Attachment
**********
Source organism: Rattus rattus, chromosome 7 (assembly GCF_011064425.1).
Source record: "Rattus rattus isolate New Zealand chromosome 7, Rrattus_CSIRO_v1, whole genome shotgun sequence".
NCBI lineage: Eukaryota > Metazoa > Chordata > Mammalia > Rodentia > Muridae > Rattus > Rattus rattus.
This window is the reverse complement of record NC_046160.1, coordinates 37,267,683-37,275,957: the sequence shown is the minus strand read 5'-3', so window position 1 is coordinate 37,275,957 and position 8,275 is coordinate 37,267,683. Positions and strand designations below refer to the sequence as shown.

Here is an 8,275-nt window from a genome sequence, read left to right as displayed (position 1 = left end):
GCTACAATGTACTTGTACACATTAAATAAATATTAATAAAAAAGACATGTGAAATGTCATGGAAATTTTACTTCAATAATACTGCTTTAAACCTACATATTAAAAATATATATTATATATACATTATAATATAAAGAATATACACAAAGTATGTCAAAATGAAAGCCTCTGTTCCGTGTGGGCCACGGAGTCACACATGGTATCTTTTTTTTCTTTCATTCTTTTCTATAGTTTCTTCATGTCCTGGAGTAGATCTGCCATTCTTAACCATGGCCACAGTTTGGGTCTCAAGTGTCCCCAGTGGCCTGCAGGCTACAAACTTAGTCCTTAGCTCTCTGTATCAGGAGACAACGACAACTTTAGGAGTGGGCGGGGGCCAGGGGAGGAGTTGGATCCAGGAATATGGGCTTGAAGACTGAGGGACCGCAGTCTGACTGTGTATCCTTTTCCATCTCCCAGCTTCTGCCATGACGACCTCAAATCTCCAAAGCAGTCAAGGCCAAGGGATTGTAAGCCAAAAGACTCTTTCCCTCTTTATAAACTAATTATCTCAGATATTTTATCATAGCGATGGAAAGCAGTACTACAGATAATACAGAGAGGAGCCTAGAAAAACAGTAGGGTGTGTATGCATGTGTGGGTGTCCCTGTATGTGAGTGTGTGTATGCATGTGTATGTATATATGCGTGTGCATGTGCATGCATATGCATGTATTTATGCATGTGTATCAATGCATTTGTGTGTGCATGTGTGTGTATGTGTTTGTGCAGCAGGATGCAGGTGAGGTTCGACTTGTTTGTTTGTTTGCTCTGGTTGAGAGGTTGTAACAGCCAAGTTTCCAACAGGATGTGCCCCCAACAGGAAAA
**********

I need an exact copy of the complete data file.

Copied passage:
Source organism: Rattus rattus, chromosome 7 (assembly GCF_011064425.1).
Source record: "Rattus rattus isolate New Zealand chromosome 7, Rrattus_CSIRO_v1, whole genome shotgun sequence".
NCBI lineage: Eukaryota > Metazoa > Chordata > Mammalia > Rodentia > Muridae > Rattus > Rattus rattus.
This window is the reverse complement of record NC_046160.1, coordinates 37,267,683-37,275,957: the sequence shown is the minus strand read 5'-3', so window position 1 is coordinate 37,275,957 and position 8,275 is coordinate 37,267,683. Positions and strand designations below refer to the sequence as shown.

Here is an 8,275-nt window from a genome sequence, read left to right as displayed (position 1 = left end):
GCTACAATGTACTTGTACACATTAAATAAATATTAATAAAAAAGACATGTGAAATGTCATGGAAATTTTACTTCAATAATACTGCTTTAAACCTACATATTAAAAATATATATTATATATACATTATAATATAAAGAATATACACAAAGTATGTCAAAATGAAAGCCTCTGTTCCGTGTGGGCCACGGAGTCACACATGGTATCTTTTTTTTCTTTCATTCTTTTCTATAGTTTCTTCATGTCCTGGAGTAGATCTGCCATTCTTAACCATGGCCACAGTTTGGGTCTCAAGTGTCCCCAGTGGCCTGCAGGCTACAAACTTAGTCCTTAGCTCTCTGTATCAGGAGACAACGACAACTTTAGGAGTGGGCGGGGGCCAGGGGAGGAGTTGGATCCAGGAATATGGGCTTGAAGACTGAGGGACCGCAGTCTGACTGTGTATCCTTTTCCATCTCCCAGCTTCTGCCATGACGACCTCAAATCTCCAAAGCAGTCAAGGCCAAGGGATTGTAAGCCAAAAGACTCTTTCCCTCTTTATAAACTAATTATCTCAGATATTTTATCATAGCGATGGAAAGCAGTACTACAGATAATACAGAGAGGAGCCTAGAAAAACAGTAGGGTGTGTATGCATGTGTGGGTGTCCCTGTATGTGAGTGTGTGTATGCATGTGTATGTATATATGCGTGTGCATGTGCATGCATATGCATGTATTTATGCATGTGTATCAATGCATTTGTGTGTGCATGTGTGTGTATGTGTTTGTGCAGCAGGATGCAGGTGAGGTTCGACTTGTTTGTTTGTTTGCTCTGGTTGAGAGGTTGTAACAGCCAAGTTTCCAACAGGATGTGCCCCCAACAGGAAAA